That was eight years ago, and I swear to god, I’ve checked all those boxes. I approached every single thing that he pointed out, trying to better myself. That’s going to be a lifelong process–I’m not saying that I’m hot shit now, or will ever be. But I wasn’t humbled–and I wasn’t humble–in my LA life. I was going under a stage name in the band All Hours, and to be myself here and to get my inventory taken was a humbling process to start over again. He was bold enough to do that, and a lot of other people did that too.

While we’re talking about this idea of being honest with yourself, what do you see as dishonest in music?

There are better songwriters out there, but I really love song craft, so I studied it, and that’s something I think I’m fairly decent at. But I can hide behind craft. I’ll be honest with you, I’ve had about 99% overwhelmingly great response to this album, but I got an email from an artist I respect, and he was the first person to be critical. Just to show that it keeps going and it never ends, he actually said about the new album, “you’re talented musically, but I don’t exactly know who you are.” I thought, “that’s a bit ironic because of how far I’ve come, I wonder if he would have thought the old me was more authentic,” or if he would have thought that was more, uh–


I was going to say bullshit. [laughs] It’s just a reminder. I felt like on this album I was more heartfelt, as opposed to trying to be witty or ironic at times, or create a mythology, which I did when I was writing for a glam rock band. At that time, I thought, “oh, that’s giving me license to write glam rock songs where self-mythology is part of it.” But this album is Aaron Gleason, not Gilly Leads singing for All Hours. I have to be honest or else it sounds crazy, plus I’m older and not a kid, so I want to get into it, not on a superficial level.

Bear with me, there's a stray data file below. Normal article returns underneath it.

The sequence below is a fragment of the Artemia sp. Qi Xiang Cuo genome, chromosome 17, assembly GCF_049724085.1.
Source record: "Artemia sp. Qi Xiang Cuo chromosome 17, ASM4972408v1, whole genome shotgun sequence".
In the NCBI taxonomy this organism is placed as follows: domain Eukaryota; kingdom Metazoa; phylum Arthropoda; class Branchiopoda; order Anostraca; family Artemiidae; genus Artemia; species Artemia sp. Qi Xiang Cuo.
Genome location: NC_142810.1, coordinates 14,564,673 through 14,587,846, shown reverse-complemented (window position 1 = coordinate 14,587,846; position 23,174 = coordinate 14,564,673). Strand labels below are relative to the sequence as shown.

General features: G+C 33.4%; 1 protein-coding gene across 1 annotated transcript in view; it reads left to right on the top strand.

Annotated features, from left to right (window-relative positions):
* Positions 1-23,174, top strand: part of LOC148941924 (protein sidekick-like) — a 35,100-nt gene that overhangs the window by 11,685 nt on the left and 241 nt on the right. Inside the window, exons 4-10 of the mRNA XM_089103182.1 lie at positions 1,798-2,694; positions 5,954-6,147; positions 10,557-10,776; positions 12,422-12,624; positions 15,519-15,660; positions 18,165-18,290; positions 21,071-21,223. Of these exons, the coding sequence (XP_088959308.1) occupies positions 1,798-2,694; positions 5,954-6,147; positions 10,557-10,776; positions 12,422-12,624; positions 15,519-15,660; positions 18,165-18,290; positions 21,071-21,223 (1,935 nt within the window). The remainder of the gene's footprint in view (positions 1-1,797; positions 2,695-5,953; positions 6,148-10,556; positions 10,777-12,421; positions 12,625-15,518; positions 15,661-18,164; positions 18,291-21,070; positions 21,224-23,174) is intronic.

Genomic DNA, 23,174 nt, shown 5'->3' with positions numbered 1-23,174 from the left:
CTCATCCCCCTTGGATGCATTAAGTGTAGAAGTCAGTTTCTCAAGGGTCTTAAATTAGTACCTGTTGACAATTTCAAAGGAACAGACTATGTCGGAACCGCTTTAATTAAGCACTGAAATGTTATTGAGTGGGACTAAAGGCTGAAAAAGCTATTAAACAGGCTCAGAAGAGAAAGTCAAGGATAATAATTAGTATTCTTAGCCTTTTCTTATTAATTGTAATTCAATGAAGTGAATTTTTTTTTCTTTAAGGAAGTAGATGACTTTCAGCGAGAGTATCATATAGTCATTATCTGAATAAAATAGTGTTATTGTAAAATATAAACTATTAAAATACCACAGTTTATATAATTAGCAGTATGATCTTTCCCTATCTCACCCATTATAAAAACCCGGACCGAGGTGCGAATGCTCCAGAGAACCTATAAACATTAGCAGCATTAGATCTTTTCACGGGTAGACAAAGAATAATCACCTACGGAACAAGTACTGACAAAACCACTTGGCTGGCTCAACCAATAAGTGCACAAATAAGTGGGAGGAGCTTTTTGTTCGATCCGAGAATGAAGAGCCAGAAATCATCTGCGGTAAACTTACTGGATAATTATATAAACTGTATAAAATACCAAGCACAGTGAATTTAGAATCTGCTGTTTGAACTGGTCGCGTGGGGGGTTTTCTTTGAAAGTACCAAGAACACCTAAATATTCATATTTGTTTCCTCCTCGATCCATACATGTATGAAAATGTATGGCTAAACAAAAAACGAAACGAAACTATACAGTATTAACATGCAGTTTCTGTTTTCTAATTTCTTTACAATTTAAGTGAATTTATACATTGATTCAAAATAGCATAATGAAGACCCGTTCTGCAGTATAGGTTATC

So what’s inauthentic about music? Oh god, a lot. As a singer, if you hear someone using phrasing that is highly affected, that’s inauthentic, and that happens all the time. But I did that too; on my first album, I’m very affected, vocally. I tried to sing this new album as honestly as possible. When I listen back to it, I feel like I achieved that, and sang it nakedly, without adornment. I tried not to use any tricks that I know.

The same thing happened in the songwriting. I have tricks that I can use as a songwriter, but I made it a point to not use any muscle memory on any of these songs. “Oh, I usually go from here to here.” Well, I wouldn’t allow myself to do that, and that’s why these songs took longer to write. It’s not like they’re complex, or prog rock. It just took a long time to relearn it, like anything. If you were relearning to walk and you said, “you can’t go heel-toe, you have to go toe-heel,” that would take a while. In terms of authenticity, it’s those small things.

When I hear somebody who’s 22 coming out with an album, and I’m 38, first of all I applaud someone who’s putting out a good album that young. And that’s how young I was when I got signed. But of course, you hear them experimenting with personas because usually they haven’t lived through much adversity yet. Some people at 22 have, for sure. But a lot of the time they have to adopt a persona. Sometimes they’re really great at it, or sometimes you say to yourself, “this is a really good start and in ten years their music is going to be incredible.” I needed to go through adversity to get to writing songs with more depth, and I did. I feel like I’m just getting there, and if I get to do the next few albums, I honestly feel like it will be me at my prime.

On a very musical level, I read that you had experimented more with things like open guitar tunings.

The same thing with muscle memory: if you’re playing in a different tuning, you can’t use the same voicings. I think three of the ten songs on this album are in some form of open tuning, which most people will associate with Americana. Songs that came out of Appalachia, those guitars were tuned to a chord most of the time. I had dabbled in Anglophilia so much, and I still love Bowie, and T. Rex, and Roxy Music–

When you said personas, all of that came to mind.